Michelle McLoughlin /Reuters /Landov
Bushmaster rifle made by Bushmaster Firearms.
Days after Adam Lanza shot and killed 20 students and six educators at Sandy Hook Elementary School, the company that made his rifle went on the auction block. One year later, the Freedom Group still hasn't sold.
The company, owned by private equity fund manager Cerberus Capital Management, includes Remington Arms (the country’s oldest gun maker), Marlin Firearms, and Bushmaster Firearms, which made the rifle Adam Lanza used.
Freedom Group is the largest producer of firearms in the U.S. — leading a $4 billion consumer market in shotguns, bolt-action and traditional rifles, according to Rommel Dionisio, Senior Vice President for Equity Research at Wedbush Securities. But its size and the political climate created by the shootings at Sandy Hook in Newtown, Conn., have made it a tough sell.
"Ever since the Newtown shootings, there’s certainly been a wave of backlash in the investment communities for certain pension funds, endowment funds to divest their holdings in anyone having anything to do with the firearms industry," Dionosio said. "Also, perhaps some large commercial banks might be hesitant to lend to somebody who needs to borrow money to acquire the Freedom Group."
One of the main pension funds that wants to cut ties completely with the firearms industry is the California State Teachers Retirement System (CALSTRS). It made that decision in the days after the Sandy Hook shooting, and by April, had divested about $3 million in public equities and holdings with gunmakers Smith and Wesson and Sturm, Ruger & Co. But through an investment with Cerberus, CALSTRS still holds a small stake in Freedom Group: between 2 and 3 percent.
"CALSTRS is really deeply disappointed that Cerberus Capital Management has not yet sold Freedom Group, despite their good faith efforts," said CALSTRS spokesman Mike Sicilia. "In our view, Cerberus has been working very hard to find a solution, and to allow investors like CALSTRS a way to exit the investment in Freedom Group."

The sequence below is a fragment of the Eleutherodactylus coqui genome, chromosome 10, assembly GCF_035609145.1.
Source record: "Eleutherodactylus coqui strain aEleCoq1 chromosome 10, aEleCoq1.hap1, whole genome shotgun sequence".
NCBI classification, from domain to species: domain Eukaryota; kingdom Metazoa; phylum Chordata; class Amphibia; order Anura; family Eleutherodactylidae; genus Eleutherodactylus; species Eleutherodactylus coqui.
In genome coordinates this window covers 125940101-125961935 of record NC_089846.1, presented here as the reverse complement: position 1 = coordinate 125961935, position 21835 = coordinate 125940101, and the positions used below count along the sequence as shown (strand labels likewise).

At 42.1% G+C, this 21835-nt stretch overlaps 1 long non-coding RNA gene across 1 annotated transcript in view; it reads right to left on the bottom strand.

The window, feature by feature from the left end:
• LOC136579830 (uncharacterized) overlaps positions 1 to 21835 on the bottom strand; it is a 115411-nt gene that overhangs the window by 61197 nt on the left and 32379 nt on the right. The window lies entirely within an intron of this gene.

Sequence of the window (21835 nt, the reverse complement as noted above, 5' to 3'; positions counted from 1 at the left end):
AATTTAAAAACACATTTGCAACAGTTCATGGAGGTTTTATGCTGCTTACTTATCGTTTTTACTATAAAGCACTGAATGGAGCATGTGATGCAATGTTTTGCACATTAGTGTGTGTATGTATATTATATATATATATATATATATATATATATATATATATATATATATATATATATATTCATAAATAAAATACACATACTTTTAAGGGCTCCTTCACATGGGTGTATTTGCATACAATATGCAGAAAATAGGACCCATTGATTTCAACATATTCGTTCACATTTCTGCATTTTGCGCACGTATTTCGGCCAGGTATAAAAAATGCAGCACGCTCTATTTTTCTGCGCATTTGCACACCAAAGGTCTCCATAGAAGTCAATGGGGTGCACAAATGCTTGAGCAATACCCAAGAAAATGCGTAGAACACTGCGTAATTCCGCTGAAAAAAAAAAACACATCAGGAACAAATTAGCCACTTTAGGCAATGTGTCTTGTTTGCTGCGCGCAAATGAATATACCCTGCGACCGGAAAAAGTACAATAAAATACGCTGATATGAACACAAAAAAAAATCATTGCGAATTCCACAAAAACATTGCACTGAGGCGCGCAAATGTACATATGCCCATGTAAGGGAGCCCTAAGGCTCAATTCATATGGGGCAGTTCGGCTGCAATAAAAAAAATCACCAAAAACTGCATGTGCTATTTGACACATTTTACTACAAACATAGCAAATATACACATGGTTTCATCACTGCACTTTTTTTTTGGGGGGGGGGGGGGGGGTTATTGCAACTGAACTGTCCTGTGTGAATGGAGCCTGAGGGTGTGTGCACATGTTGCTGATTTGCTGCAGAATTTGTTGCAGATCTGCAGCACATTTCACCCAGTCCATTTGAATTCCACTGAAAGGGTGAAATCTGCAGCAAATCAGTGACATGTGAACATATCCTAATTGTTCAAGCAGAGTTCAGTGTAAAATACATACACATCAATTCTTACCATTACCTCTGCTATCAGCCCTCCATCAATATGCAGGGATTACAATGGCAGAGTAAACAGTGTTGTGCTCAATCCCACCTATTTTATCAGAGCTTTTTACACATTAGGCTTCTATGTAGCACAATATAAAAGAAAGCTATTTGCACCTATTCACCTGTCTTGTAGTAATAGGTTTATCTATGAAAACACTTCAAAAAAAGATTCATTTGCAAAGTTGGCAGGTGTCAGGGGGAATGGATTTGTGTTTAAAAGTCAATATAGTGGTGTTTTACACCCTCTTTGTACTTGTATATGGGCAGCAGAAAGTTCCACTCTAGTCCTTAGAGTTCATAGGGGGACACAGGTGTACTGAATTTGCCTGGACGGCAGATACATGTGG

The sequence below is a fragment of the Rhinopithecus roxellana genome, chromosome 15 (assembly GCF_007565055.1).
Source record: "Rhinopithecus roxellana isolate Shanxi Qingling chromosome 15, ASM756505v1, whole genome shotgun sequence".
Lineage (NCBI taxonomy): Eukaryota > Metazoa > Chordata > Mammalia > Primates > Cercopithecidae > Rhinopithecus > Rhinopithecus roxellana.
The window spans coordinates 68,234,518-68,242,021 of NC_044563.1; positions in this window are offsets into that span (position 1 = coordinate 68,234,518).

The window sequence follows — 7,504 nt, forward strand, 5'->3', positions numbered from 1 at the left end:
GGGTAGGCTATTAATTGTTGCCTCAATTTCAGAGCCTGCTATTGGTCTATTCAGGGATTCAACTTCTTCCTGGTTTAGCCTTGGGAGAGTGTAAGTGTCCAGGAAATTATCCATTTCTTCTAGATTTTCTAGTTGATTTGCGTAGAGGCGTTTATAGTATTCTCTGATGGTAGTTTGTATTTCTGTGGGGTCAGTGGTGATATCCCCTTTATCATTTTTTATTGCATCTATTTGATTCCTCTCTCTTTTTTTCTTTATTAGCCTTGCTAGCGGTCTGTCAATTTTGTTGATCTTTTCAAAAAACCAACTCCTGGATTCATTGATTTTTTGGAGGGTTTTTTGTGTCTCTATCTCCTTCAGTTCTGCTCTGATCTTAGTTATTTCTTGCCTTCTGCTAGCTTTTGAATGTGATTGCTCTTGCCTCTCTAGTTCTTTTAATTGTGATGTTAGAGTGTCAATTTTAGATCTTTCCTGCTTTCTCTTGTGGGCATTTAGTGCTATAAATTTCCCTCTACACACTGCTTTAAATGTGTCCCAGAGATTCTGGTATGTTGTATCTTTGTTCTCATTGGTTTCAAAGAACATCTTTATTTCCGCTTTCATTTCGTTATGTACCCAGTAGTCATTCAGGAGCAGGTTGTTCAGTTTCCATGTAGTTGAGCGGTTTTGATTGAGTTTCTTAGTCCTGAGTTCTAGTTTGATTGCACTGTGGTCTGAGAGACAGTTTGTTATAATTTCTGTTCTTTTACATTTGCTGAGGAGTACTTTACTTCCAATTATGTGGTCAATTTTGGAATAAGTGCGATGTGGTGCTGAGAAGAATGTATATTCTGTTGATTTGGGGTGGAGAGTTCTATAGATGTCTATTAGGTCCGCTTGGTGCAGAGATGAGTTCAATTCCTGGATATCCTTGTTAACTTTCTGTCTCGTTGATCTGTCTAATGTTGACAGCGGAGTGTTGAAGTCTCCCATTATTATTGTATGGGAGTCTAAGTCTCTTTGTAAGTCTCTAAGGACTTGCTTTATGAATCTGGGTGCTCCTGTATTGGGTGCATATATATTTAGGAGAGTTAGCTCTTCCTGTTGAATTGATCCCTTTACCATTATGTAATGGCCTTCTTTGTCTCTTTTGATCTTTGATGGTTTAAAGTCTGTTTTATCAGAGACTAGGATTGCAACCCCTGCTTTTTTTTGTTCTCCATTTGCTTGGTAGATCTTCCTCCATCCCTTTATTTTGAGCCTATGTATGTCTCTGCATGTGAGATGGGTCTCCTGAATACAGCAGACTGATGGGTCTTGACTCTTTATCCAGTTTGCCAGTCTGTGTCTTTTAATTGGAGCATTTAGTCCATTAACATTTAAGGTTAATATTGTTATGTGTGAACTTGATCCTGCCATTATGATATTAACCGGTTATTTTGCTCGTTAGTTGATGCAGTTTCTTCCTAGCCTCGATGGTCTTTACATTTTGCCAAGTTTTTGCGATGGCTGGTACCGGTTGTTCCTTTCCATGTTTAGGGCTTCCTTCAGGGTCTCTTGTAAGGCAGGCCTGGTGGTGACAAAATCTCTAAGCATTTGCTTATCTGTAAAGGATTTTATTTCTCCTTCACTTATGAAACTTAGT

After months of struggling to sell Freedom Group for more than $1 billion, Cerberus has shifted its focus to creating an exit strategy for investors like CALSTRS to sell their interests in the firearms maker, as the New York Times explains:
The proposal outlined on Monday, in which a new investor would take a minority stake and provide $200 million in new debt, would be only an interim step in Cerberus’s efforts, people briefed on the matter insist. The firm may still pursue a sale, an initial public offering or some other transaction afterward — or instead of — the recapitalization.
CALSTRS spokesman Mike Sicilia confirms that CALSTRS and Cerberus have had several meetings recently to discuss options for Freedom Group. In a statement on its efforts, Cerberus said:
We remain committed to divesting our holdings in the company in an efficient and responsible manner and are actively pursuing a number of alternatives that would allow our investors the opportunity to exit their investment as expeditiously as possible. We cannot comprehend the losses suffered by the families and friends of those killed by the unthinkable crimes committed that day. No words or actions can lessen the enormity of this event or ease the pain that was inflicted on so many.
Larry Harris, professor of finance at the USC Marshall School of Business said while Cerberus wants to sell the company, it remains determined to get the right price. He points out that earnings have been strong at Freedom Group, as sales increased substantially because many people thought that firearms would be further regulated in the aftermath of the Newtown shootings. But selling guns and selling a company that makes guns are different.
"The company looks good from a financial point of view, but for people who are concerned about the ethics of owning a manufacturer of devices that are designed to kill things and people or animals, it’s very uncomfortable," said Harris, who served two years as Chief Economist for the U.S. Securities and Exchange Commission. He adds that the investors who leave ownership of controversial but lucrative companies like gun, cigarette, and alcohol manufacturers have no effect on the future of the industries.
"They don’t change in the slightest the behavior of the industries, the people working in them, or the production of the offensive items," said Harris. "But what they do is they clear up their own conscience.”
By clearing up their own conscience, Harris said, they also clear the way for investors without ethical concerns about the industries in which to invest.